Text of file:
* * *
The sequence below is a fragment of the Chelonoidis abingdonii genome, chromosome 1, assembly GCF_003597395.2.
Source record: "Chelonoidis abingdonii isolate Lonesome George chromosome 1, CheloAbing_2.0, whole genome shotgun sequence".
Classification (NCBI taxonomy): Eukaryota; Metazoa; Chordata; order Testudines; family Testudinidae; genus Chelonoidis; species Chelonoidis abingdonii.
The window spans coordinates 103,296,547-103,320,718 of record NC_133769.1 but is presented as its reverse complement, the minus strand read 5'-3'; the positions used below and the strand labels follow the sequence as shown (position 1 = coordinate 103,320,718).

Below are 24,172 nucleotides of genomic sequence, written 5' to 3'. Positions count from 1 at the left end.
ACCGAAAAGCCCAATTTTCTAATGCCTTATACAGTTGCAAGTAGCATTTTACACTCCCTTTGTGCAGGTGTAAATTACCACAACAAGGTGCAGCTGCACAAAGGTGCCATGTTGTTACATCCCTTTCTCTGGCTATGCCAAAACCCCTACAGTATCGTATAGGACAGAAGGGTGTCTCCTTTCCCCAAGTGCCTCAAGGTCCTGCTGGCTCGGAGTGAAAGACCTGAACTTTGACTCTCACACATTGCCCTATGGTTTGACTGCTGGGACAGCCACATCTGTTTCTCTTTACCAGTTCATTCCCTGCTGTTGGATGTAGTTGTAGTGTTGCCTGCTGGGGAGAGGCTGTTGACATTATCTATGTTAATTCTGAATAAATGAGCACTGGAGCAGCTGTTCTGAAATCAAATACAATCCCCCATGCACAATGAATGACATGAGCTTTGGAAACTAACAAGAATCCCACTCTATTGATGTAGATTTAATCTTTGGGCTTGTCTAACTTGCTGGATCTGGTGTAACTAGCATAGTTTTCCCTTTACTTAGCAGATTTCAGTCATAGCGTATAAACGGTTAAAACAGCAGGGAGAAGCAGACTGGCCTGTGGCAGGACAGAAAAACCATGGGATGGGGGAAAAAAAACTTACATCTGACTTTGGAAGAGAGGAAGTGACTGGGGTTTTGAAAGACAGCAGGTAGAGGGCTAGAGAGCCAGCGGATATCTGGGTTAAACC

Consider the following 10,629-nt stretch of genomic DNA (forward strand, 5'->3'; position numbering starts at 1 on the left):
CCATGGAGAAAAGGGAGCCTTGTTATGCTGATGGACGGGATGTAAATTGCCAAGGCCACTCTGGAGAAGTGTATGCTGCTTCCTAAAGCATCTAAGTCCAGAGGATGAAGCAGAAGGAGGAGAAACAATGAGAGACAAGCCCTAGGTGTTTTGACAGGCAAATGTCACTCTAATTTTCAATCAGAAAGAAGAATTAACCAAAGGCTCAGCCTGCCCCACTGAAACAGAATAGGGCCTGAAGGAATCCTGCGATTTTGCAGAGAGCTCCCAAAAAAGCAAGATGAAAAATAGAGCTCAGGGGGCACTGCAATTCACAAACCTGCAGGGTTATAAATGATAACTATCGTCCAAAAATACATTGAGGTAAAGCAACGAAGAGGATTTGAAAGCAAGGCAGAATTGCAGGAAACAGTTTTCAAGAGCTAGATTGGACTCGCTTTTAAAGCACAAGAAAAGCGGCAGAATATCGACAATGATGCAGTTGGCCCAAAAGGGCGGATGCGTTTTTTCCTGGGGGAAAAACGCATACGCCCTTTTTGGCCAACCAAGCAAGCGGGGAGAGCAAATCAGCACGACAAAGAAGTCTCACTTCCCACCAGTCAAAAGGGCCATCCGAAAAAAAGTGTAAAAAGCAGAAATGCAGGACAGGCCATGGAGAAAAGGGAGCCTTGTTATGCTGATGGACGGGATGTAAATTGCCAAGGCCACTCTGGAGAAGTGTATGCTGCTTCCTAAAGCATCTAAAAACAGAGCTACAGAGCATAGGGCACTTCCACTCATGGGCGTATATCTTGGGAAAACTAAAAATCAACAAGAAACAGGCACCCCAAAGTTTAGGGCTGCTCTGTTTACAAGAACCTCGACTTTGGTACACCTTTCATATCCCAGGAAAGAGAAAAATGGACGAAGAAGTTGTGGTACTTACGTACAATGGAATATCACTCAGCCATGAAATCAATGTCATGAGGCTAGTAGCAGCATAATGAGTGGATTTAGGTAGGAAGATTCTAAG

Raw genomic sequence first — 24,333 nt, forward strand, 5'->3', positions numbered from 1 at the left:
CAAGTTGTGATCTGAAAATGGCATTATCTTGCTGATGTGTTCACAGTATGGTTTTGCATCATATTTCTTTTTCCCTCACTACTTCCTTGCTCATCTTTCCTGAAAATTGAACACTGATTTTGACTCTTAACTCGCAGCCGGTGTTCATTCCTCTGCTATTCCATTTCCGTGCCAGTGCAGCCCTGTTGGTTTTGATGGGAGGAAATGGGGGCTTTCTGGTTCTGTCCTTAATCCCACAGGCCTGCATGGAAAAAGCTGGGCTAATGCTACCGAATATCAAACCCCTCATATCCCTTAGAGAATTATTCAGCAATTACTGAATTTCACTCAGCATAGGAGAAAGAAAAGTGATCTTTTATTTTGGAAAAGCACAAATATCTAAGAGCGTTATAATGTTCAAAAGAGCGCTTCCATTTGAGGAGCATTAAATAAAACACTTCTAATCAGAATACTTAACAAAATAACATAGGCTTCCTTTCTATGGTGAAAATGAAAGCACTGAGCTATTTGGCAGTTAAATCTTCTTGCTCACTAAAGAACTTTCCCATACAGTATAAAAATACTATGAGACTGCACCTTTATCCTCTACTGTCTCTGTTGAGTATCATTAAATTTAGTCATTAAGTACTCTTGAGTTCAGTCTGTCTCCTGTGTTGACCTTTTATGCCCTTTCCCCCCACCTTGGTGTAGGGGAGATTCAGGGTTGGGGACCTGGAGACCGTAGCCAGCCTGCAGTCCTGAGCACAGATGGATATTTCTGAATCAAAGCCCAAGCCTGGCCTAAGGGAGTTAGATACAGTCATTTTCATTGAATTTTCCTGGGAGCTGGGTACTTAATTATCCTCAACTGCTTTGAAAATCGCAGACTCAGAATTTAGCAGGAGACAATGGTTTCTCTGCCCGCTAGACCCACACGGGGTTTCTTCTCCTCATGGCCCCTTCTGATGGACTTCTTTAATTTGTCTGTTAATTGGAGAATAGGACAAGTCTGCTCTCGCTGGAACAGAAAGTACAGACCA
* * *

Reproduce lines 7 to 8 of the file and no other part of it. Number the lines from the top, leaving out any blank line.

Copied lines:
Consider the following 10,629-nt stretch of genomic DNA (forward strand, 5'->3'; position numbering starts at 1 on the left):
CCATGGAGAAAAGGGAGCCTTGTTATGCTGATGGACGGGATGTAAATTGCCAAGGCCACTCTGGAGAAGTGTATGCTGCTTCCTAAAGCATCTAAGTCCAGAGGATGAAGCAGAAGGAGGAGAAACAATGAGAGACAAGCCCTAGGTGTTTTGACAGGCAAATGTCACTCTAATTTTCAATCAGAAAGAAGAATTAACCAAAGGCTCAGCCTGCCCCACTGAAACAGAATAGGGCCTGAAGGAATCCTGCGATTTTGCAGAGAGCTCCCAAAAAAGCAAGATGAAAAATAGAGCTCAGGGGGCACTGCAATTCACAAACCTGCAGGGTTATAAATGATAACTATCGTCCAAAAATACATTGAGGTAAAGCAACGAAGAGGATTTGAAAGCAAGGCAGAATTGCAGGAAACAGTTTTCAAGAGCTAGATTGGACTCGCTTTTAAAGCACAAGAAAAGCGGCAGAATATCGACAATGATGCAGTTGGCCCAAAAGGGCGGATGCGTTTTTTCCTGGGGGAAAAACGCATACGCCCTTTTTGGCCAACCAAGCAAGCGGGGAGAGCAAATCAGCACGACAAAGAAGTCTCACTTCCCACCAGTCAAAAGGGCCATCCGAAAAAAAGTGTAAAAAGCAGAAATGCAGGACAGGCCATGGAGAAAAGGGAGCCTTGTTATGCTGATGGACGGGATGTAAATTGCCAAGGCCACTCTGGAGAAGTGTATGCTGCTTCCTAAAGCATCTAAAAACAGAGCTACAGAGCATAGGGCACTTCCACTCATGGGCGTATATCTTGGGAAAACTAAAAATCAACAAGAAACAGGCACCCCAAAGTTTAGGGCTGCTCTGTTTACAAGAACCTCGACTTTGGTACACCTTTCATATCCCAGGAAAGAGAAAAATGGACGAAGAAGTTGTGGTACTTACGTACAATGGAATATCACTCAGCCATGAAATCAATGTCATGAGGCTAGTAGCAGCATAATGAGTGGATTTAGGTAGGAAGATTCTAAG